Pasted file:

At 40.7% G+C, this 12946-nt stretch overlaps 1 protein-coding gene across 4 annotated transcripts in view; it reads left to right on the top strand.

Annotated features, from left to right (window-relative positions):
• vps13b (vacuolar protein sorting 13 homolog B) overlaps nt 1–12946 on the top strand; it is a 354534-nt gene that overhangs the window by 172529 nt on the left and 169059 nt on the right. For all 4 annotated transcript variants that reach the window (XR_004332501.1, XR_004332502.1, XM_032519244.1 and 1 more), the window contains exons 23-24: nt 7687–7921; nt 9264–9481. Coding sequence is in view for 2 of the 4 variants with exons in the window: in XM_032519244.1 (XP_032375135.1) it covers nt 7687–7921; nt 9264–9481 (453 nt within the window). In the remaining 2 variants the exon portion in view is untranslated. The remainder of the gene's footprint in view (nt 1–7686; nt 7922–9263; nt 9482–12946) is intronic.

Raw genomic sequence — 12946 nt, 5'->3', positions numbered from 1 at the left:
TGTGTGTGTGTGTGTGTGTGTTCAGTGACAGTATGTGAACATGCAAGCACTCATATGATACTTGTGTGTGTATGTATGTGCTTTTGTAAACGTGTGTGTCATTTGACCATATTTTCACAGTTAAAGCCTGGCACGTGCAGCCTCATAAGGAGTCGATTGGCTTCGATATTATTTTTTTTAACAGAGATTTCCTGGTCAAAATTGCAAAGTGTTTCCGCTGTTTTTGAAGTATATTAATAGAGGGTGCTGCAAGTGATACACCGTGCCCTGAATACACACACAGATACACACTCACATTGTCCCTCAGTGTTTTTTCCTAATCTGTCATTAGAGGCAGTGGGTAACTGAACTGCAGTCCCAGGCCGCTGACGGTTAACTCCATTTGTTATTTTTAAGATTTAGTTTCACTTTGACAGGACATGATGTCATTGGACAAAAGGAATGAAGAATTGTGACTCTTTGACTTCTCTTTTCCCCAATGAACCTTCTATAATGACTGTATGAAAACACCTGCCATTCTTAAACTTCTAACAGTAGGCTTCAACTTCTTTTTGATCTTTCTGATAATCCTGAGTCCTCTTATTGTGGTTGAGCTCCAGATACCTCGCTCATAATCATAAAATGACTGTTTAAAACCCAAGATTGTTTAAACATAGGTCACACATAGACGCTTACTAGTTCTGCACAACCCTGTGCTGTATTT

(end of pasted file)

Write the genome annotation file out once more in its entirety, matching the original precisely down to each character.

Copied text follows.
At 40.7% G+C, this 12946-nt stretch overlaps 1 protein-coding gene across 4 annotated transcripts in view; it reads left to right on the top strand.

Annotated features, from left to right (window-relative positions):
• vps13b (vacuolar protein sorting 13 homolog B) overlaps nt 1–12946 on the top strand; it is a 354534-nt gene that overhangs the window by 172529 nt on the left and 169059 nt on the right. For all 4 annotated transcript variants that reach the window (XR_004332501.1, XR_004332502.1, XM_032519244.1 and 1 more), the window contains exons 23-24: nt 7687–7921; nt 9264–9481. Coding sequence is in view for 2 of the 4 variants with exons in the window: in XM_032519244.1 (XP_032375135.1) it covers nt 7687–7921; nt 9264–9481 (453 nt within the window). In the remaining 2 variants the exon portion in view is untranslated. The remainder of the gene's footprint in view (nt 1–7686; nt 7922–9263; nt 9482–12946) is intronic.

Raw genomic sequence — 12946 nt, 5'->3', positions numbered from 1 at the left:
TGTGTGTGTGTGTGTGTGTGTTCAGTGACAGTATGTGAACATGCAAGCACTCATATGATACTTGTGTGTGTATGTATGTGCTTTTGTAAACGTGTGTGTCATTTGACCATATTTTCACAGTTAAAGCCTGGCACGTGCAGCCTCATAAGGAGTCGATTGGCTTCGATATTATTTTTTTTAACAGAGATTTCCTGGTCAAAATTGCAAAGTGTTTCCGCTGTTTTTGAAGTATATTAATAGAGGGTGCTGCAAGTGATACACCGTGCCCTGAATACACACACAGATACACACTCACATTGTCCCTCAGTGTTTTTTCCTAATCTGTCATTAGAGGCAGTGGGTAACTGAACTGCAGTCCCAGGCCGCTGACGGTTAACTCCATTTGTTATTTTTAAGATTTAGTTTCACTTTGACAGGACATGATGTCATTGGACAAAAGGAATGAAGAATTGTGACTCTTTGACTTCTCTTTTCCCCAATGAACCTTCTATAATGACTGTATGAAAACACCTGCCATTCTTAAACTTCTAACAGTAGGCTTCAACTTCTTTTTGATCTTTCTGATAATCCTGAGTCCTCTTATTGTGGTTGAGCTCCAGATACCTCGCTCATAATCATAAAATGACTGTTTAAAACCCAAGATTGTTTAAACATAGGTCACACATAGACGCTTACTAGTTCTGCACAACCCTGTGCTGTATTT